by Rob Williams on October 25, 2006 in Digital Cameras
Nikon recently announced 6 new digital cameras, including the S10. This camera is similar in design to their S4 released earlier this year, but has a few notable upgrades. Overall it’s a good camera, but has a few downsides.
The S10 offers five different color modes at your disposal.
Black & White
All color modes work well, the black and white especially. Sepia is a little more rich than I’d like, though.
The S10 is an average camera overall, that’s it. It has it’s highs, and equal amount of lows. I will take the time now to explain exactly what these main points are. First off, the camera is part of the style series, so it’s no surprise that it has a unique shape. The Lifestyle and Professional series focus far more on actual performance and ease of use than to have a sexy body. If you are coming from regular digital camera use, using the S10 will be far different than what you are used to… but it should quickly become natural to hold after some time.
That aside, the picture quality from the camera is subpar. Outdoor photos came through sharp, with some great color, but indoor and macro shots were chancy. 6MP images in general are not going to be ones you will really use for anything other than to resize, because they are very grainy and noisy. At resolutions of 2048*1536 and lower though, you will be able to enjoy relatively clean images.
With the S10 , I have found more image problems than previous models… even the slimline S4. Throughout a single night of testing, I found very noticeable chromatic aberration, purple fringing and noise. Vignetting was also a problem but is not unusual. If you are taking macro or indoor shots, vignetting seems to fade away at around 15mm. Anything lower and you will very likely notice it quite easily.
The camera takes good pictures up to the full focal range, and the 10x zoom is welcomed. Though the image quality at that point is absolutely horrible, it’s nice to capture certain details 200ft away, such as signs or license plates.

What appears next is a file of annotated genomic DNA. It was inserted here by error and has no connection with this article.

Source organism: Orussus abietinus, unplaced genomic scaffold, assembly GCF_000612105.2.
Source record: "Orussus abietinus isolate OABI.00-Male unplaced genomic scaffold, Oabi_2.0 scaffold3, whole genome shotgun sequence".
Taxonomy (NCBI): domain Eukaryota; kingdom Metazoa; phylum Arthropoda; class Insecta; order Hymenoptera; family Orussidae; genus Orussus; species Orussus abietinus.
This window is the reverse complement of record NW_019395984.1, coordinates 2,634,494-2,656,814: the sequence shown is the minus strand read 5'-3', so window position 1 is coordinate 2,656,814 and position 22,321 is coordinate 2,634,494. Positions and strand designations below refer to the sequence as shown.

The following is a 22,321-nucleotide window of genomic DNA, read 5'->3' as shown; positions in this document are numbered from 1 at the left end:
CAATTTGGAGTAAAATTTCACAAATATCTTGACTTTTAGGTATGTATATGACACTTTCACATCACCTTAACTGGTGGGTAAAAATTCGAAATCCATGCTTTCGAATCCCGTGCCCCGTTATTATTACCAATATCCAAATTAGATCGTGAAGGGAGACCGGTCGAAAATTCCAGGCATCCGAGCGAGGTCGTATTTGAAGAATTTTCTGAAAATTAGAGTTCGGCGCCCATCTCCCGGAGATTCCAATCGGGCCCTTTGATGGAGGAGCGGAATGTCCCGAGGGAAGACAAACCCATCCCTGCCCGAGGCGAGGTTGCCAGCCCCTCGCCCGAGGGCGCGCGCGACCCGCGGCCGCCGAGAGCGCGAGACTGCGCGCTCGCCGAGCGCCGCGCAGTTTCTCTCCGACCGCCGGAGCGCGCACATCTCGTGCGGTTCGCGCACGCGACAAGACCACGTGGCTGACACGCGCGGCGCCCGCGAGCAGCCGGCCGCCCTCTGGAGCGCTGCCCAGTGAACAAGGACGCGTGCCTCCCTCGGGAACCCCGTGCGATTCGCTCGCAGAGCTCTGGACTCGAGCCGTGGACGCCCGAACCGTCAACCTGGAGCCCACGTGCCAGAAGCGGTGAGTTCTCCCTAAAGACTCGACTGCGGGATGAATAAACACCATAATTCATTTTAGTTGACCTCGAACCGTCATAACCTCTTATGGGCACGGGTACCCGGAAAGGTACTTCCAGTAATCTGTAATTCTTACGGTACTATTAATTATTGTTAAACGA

As for the shooting capability, I found the camera to be rather slow. Sometimes it would take up to 3 seconds to prepare for the next shot, which doesn’t seem like much, but it is when you are trying to snap photos of something quickly. With the flash off, its a completely different story. In a quick test, while focusing on the same object, the camera took 23 pictures in 30 seconds, at which point it was -really- slowing down. So, that’s not so bad coming from a camera that’s focused on style more than performance.
One of the main problems I found with this camera is the SRP of $479USD. That price is ridiculous for what the camera can do, but luckily enough it has gone way down in price since release. Now, the maximum you will pay is $400, although some e-tailers have it for $320 and under.
For the $300 price range, this makes a good camera for all around use. However, I am not quick to recommend it, unless you particularly enjoy the unique styling. Depending on where you shoot, the image quality can vary between average and good. The color that the camera provides is very good though, so that’s a plus. If you want good image quality for a small form camera, you may want to look at the P3 that we reviewed this past summer.
If you want to get a good camera on a budget, you should shop around. I am not particularly impressed by the Coolpix L series, so you should do your research on the best bang for buck.
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